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Factbox: Main points about Alcatel-Lucent

PARIS (Reuters) - Paris-based telecom equipment maker Alcatel-Lucent unveiled plans on Tuesday to cut about 10,000 jobs worldwide by the end of 2015 in a cost-cutting drive to save 1 billion euros and reverse years of losses.


Alcatel mainly builds and develops telecommunications networks and related equipment for network operators - such as Verizon or AT&T - and other enterprise customers.

Recent deals include a contract to help build a next-generation 4G wireless network in Spain for Telefonica and a contract to supply mobile-broadband technology for a 4G network roll-out in China.


Alcatel-Lucent was created from the merger of France's Alcatel and U.S. firm Lucent in 2006, against a backdrop of global competitive pressures that also led to a similar tie-up between Nokia and Siemens to create Nokia Siemens Networks.

But the combination of the economic downturn and persistent price pressures meant Alcatel-Lucent found itself in a series of restructuring plans, job cuts and profit warnings.


The cuts announced on Tuesday are across all regions, with 4,100 jobs to go in Europe, the Middle East and Africa, 3,800 in Asia-Pacific and 2,100 in the Americas.

It is not the first job-cuts plan at Alcatel-Lucent: in 2012, it said it would axe 5,000 jobs and in 2007 it announced 12,500 job losses.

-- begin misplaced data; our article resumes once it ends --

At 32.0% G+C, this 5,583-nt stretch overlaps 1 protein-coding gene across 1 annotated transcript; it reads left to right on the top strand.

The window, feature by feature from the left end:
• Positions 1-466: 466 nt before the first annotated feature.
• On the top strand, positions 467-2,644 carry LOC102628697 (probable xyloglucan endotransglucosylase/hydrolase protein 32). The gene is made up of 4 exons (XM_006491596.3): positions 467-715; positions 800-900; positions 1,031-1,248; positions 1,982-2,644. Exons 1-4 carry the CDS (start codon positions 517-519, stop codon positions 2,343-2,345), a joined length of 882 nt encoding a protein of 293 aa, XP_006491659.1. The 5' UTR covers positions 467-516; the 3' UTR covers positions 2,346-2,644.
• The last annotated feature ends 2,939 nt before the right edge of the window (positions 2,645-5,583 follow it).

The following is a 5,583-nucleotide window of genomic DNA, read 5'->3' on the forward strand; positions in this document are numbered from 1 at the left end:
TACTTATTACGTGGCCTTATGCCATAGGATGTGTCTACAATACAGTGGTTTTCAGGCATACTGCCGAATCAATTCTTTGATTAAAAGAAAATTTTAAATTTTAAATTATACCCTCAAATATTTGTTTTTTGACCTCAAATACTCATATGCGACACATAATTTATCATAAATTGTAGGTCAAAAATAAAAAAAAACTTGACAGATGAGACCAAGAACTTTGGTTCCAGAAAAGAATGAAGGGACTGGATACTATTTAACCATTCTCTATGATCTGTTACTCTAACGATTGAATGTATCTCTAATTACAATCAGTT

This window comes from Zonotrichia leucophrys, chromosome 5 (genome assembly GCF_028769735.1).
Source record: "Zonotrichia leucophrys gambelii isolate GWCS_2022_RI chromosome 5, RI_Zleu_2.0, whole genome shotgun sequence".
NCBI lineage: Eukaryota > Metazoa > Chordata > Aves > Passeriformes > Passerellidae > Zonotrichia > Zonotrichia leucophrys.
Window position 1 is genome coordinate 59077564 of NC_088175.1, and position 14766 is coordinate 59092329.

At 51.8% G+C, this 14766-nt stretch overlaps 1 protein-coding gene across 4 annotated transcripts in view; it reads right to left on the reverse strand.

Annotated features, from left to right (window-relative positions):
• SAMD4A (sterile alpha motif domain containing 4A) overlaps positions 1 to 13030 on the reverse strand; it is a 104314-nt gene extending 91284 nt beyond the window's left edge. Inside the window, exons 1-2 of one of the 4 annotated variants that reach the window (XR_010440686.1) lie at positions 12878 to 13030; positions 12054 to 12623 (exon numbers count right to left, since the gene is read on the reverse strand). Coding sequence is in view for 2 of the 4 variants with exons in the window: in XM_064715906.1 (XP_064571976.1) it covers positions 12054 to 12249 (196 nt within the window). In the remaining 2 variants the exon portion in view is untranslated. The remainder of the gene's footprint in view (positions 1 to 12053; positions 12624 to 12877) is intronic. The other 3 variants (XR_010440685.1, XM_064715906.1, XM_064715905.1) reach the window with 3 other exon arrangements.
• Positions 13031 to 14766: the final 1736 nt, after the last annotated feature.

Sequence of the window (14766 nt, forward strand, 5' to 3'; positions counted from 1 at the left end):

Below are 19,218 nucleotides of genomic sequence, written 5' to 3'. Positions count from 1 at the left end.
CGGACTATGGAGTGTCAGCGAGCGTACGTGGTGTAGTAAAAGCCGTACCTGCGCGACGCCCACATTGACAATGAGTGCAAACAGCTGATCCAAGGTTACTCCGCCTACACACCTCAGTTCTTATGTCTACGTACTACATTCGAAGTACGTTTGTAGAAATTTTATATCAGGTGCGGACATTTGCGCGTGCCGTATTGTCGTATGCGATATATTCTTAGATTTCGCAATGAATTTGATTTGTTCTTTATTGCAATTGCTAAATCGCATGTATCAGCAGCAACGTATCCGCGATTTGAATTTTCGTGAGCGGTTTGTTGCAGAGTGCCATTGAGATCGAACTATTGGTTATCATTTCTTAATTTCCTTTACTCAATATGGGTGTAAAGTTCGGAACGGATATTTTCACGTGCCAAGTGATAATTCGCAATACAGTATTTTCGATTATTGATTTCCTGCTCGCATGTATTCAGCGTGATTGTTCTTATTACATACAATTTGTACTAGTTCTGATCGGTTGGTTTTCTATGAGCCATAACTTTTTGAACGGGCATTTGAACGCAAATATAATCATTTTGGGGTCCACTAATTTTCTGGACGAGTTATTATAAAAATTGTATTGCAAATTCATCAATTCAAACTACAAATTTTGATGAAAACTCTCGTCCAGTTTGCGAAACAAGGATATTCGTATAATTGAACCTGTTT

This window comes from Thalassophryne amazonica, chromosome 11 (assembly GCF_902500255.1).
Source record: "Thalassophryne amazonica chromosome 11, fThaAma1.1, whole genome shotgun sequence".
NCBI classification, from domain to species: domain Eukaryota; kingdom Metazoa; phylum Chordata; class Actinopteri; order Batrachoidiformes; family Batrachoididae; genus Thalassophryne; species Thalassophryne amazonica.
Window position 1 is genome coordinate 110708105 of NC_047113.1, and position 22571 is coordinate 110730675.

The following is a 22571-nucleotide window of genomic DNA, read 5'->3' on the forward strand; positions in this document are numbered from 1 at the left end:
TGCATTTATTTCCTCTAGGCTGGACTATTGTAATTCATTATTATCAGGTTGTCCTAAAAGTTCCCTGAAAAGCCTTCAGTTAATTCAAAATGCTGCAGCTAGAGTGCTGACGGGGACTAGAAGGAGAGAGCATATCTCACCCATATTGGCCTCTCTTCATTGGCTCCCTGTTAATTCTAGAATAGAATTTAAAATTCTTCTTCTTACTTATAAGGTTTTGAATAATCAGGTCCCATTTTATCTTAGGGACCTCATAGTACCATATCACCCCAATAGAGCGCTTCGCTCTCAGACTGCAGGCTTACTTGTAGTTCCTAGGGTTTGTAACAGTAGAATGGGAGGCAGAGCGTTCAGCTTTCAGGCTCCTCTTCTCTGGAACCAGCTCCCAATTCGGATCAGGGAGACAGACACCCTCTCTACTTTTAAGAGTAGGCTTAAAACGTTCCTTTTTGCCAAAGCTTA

The drive is being spearheaded by Chief Executive Michel Combes, who took the reins of Alcatel-Lucent in April. He is the third CEO to try and right the company's keel.

Combes, 51, was previously head of UK network operator Vodafone's Europe arm and between 2006 and 2008 headed French broadcast operator TDF. Before then he was chief financial officer of France Telecom.

Combes is a graduate of the elite French science-focused Polytechnique.


Alcatel has only reported one year of profit since the merger, in 2011, ending every other year in the red.

In 2012, Alcatel swung to a full-year net loss of 1.2 billion euros, hit by lower sales in Europe and China, and an impairment charge.


Alcatel-Lucent shares are currently trading about 75 percent below their 2007 highs but they have had a volatile run over recent months.

Since end-March, with the arrival of new CEO Combes, Alcatel shares have almost risen threefold, to 2.93 euros.

Some of the rally has been linked to hedge funds closing short positions, or bets that the stock will fall, in an environment of mergers and acquisitions for the telecom sector.


Alcatel competes with Sweden's Ericsson, China's Huawei and Nokia Siemens Networks.

A recent wave of investments in 4G in Japan, Korea and the United States has so far favored Ericsson but fresh investments in China have given a boost to local players Huawei and ZTE.


Alcatel is expected to report an uptick in full-year 2013 revenues to 14.57 billion euros from 14.44 billion last year and to swing to an operating profit of 142 million from an operating loss of 260 million, according to Thomson Reuters I/B/E/S.

(Compiled by Lionel Laurent)